Skip to main content

The Telephone Doctor: Essential telephone skills

Jan 19, 2009

A housing solution no one wants to hearJoe AdamaitisFHA, bailout, massive inventories, foreclosures, Senate Banking Committee, Fannie Mae, Freddie Mac Disclaimer: The views expressed and written in this article are those of the author alone and do not necessarily represent the views of The Mortgage Press, the National Association of Mortgage Brokers and NAMBs state affiliates. Like many, I'm not happy about the current bailout plan in place (or whatever label they put on it), but recognize the gravity of the situation. I'll tell you upfront that I'm not an economist, politician or some rocket scientist simply annoyed and therefore floating new ideas out there. I'm a mortgage banker who has corresponded with everyone from Rep. Barney Frank to Chairman of the Federal Deposit Insurance Corporation Sheila Bair in an attempt to provide an alternative to spending billions of our taxpayer money. I will tell you that except for Sen. John Sununu's office, I received the customary form letter thanking me, with explanations of why we need to spend billions. To keep this simple and leave my opinions at the door, my recommendation is to simply utilize a program that has been around for as long as the Federal Housing Administration (FHA) has been in existence. The plain and simple answer is to provide people access to the "assumable mortgage" program which FHA has offered for years. Many in the business understand that this is nothing more than allowing qualified buyers or borrowers to take over or assume the mortgage of a seller or homeowner who is unable to continue making payments, or who finds a "qualified" buyer/borrower capable of stepping in to take over the mortgage on a home they wish to sell. Plain and simple, it is a way for the seller to save their credit (which is our next big crisis) and for a qualified buyer to obtain a mortgage by paying substantially less in financing costs. The solution may not be the end all cure to our current crisis, but it may stem the tide of massive inventories, foreclosures, spiraling prices and people just walking away, leaving entire neighborhoods destabilized. As many people know, especially those in charge of the Senate Banking Committee, the FHA has long allowed "qualified" buyers to assume a seller's mortgage. My solution is to take this same program and allow it to be used for all mortgages. While I don't pretend to have all the answers, this program could work by quickly changing the Fannie Mae and Freddie Mac guidelines to allow their toxic loans to become assumable. Of course, there will be issues and logistics, and those who oppose the idea, which I would aggressively respond to with: "Wouldn't it be more prudent to fund a program that puts qualified buyers in homes and replenishes cash flows, while simultaneously reducing inventory in large numbers quickly?" Wouldn't it be best to allow American citizens to assume mortgages versus funding the buyout of these loans, which then must be sold off yet by another taxpayer-funded government entity? Has anyone noticed how fast you can put a short sale together? Certainly people in my industry won't like the idea, as we will not be paid for putting people into an assumable mortgage. However, the mortgage and real estate industry will be crucial to helping facilitate the many transactions that may fit into this solution. Their combined knowledge and services will be necessary, and therefore some form of compensation could be made available. Lastly, let's consider the many advantages this program could provide. First and foremost, we begin with billions being saved in taxpayer monies. Next, there would be substantial savings to qualified borrowers, including no downpayments. Lastly, consider the effect the program could have on reviving neighborhoods suffering from vacant homes, which in turn, hopefully provides the stabilization of prices, bringing us to that critical point known as "the bottom." I'm sure I've opened myself up for criticism, but if getting folks to think outside the box can get us back on track quickly without spending $350 to $700 billion, it's worth the effort. I'm just a guy watching from the sidelines like many Americans, and I believe we need to consider the potential of this or any program as an alternative to simply feeding cash to all that ails us. Global demand will remain, and I'm sure billions will go to halt the economic slide we face. But perhaps we can do this a lot cheaper, while at the same time, helping buyers and sellers. It is just an opinion. Joe Adamaitis is a home mortgage consultant for Wells Fargo Home Mortgage. He may be reached at (941) 363-5009 or e-mail [email protected].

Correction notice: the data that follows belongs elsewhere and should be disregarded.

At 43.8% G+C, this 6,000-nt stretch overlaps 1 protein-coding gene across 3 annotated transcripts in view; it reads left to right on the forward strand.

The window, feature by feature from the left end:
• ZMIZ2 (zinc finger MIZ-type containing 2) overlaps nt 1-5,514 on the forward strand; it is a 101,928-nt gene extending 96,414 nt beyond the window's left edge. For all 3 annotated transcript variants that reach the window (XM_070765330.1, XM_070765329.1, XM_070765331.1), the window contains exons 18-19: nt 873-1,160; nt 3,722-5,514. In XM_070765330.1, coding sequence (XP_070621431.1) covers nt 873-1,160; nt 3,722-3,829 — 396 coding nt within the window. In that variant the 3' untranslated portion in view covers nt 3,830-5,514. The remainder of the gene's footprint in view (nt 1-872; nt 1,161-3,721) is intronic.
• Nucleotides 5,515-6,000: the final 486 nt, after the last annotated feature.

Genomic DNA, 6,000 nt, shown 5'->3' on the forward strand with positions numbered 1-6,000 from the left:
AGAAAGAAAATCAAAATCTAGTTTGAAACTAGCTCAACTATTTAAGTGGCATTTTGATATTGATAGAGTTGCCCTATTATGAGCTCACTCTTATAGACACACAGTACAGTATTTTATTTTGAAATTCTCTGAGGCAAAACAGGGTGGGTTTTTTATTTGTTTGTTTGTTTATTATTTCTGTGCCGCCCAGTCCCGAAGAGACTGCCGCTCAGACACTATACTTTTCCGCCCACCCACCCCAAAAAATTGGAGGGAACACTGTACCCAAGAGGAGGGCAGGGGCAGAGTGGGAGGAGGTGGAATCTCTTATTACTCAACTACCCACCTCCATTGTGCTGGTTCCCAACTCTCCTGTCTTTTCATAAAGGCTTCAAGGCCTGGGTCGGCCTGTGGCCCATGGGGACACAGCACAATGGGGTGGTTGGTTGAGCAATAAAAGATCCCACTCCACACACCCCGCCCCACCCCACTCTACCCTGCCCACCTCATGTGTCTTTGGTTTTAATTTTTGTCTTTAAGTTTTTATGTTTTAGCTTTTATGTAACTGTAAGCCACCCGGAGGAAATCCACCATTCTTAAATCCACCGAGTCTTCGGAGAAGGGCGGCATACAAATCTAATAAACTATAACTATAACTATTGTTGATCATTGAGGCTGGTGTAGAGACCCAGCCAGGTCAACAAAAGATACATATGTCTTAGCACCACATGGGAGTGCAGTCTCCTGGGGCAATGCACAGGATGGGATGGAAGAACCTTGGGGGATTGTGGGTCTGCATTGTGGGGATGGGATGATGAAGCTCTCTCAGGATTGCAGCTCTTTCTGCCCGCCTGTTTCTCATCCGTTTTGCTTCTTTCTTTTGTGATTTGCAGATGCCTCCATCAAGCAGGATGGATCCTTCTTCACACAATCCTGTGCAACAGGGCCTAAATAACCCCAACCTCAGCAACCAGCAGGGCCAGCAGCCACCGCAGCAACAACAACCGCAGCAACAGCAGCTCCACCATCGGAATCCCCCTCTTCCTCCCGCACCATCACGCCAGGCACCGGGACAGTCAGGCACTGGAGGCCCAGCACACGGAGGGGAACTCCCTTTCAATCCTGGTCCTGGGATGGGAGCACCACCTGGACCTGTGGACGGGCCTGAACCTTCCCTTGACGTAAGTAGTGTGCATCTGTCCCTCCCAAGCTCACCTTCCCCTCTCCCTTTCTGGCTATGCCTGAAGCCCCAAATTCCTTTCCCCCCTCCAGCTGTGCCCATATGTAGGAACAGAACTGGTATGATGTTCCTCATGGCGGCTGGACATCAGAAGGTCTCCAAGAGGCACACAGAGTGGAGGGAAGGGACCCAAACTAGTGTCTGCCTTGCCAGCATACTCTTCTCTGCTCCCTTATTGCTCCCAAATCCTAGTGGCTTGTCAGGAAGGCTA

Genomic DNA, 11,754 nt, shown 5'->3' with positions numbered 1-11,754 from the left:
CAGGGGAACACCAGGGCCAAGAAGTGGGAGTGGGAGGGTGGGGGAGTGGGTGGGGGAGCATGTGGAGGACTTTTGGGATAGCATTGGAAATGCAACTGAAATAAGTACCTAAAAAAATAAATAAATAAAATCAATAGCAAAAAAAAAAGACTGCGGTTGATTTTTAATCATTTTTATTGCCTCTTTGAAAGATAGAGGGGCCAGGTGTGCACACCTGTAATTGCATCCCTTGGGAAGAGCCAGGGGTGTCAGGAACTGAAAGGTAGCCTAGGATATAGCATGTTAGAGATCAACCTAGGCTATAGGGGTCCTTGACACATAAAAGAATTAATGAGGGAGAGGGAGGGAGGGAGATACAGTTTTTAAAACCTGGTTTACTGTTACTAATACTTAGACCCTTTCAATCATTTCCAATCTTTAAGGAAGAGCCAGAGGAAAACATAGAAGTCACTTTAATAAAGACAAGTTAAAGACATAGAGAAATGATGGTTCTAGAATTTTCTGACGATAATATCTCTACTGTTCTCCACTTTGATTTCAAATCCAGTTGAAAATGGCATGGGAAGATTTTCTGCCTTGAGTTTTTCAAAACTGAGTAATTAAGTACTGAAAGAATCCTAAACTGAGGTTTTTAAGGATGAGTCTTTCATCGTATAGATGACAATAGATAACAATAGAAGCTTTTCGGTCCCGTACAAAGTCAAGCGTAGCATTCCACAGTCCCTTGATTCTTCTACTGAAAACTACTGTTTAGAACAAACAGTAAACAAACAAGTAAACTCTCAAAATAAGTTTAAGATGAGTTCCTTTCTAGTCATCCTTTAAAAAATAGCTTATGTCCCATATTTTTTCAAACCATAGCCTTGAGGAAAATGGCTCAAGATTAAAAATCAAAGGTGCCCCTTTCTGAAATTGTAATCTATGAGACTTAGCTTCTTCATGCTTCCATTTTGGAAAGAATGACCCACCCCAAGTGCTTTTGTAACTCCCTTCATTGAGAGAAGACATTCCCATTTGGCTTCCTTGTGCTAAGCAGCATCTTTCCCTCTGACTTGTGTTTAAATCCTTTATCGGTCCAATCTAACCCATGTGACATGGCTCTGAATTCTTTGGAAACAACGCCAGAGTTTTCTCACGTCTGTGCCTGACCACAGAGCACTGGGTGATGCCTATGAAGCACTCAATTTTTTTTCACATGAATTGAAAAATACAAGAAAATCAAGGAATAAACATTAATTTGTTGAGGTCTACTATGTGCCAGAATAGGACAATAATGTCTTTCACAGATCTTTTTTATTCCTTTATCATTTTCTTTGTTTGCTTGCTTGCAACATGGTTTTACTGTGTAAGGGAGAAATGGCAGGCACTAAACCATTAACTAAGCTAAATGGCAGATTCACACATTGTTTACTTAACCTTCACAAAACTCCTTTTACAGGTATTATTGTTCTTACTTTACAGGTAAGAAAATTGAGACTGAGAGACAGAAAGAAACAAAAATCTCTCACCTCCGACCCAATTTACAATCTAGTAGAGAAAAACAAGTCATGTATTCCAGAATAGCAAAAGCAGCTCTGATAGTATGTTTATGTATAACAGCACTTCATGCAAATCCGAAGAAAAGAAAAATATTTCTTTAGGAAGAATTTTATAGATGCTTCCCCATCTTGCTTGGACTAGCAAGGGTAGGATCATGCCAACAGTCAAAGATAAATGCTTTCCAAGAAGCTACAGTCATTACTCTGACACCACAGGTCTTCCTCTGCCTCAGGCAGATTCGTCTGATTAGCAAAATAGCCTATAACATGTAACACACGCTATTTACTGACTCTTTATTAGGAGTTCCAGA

About the author
Jan 19, 2009
The Rise Of Mortgage Influencers

Social selling, the new frontier

Apr 11, 2024
Mortgage Influencers

Three Common Mistakes

Apr 11, 2024
Trimming The Fat

Direct Wholesale Rates is a passion project aimed at cutting the retail margin

Mar 28, 2024
Get The Gig With Gig Workers

Your borrowers might be among 39% of American workforce that freelances

Mar 27, 2024
When Life Hits You Like A Truck, Make Opportunity Fit Your Needs

Think outside the box and visualize all the possible ways to achieve things

Mar 27, 2024
The Difference Between Competing And Closing

Master Non-QM/Non-Agency business purpose lending

Mar 27, 2024